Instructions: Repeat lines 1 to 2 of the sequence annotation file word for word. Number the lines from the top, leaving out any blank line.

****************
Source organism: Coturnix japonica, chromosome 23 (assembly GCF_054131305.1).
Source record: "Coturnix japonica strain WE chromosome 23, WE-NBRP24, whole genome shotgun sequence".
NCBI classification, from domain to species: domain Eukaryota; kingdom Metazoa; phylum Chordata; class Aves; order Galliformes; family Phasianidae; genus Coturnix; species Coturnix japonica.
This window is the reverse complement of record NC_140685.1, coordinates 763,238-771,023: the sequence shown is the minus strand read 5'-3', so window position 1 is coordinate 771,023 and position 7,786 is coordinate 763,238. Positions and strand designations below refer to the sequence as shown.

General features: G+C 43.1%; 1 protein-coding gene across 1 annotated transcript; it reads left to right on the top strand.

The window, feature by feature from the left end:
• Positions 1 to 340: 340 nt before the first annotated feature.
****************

Source organism: Coturnix japonica, chromosome 23 (assembly GCF_054131305.1).
Source record: "Coturnix japonica strain WE chromosome 23, WE-NBRP24, whole genome shotgun sequence".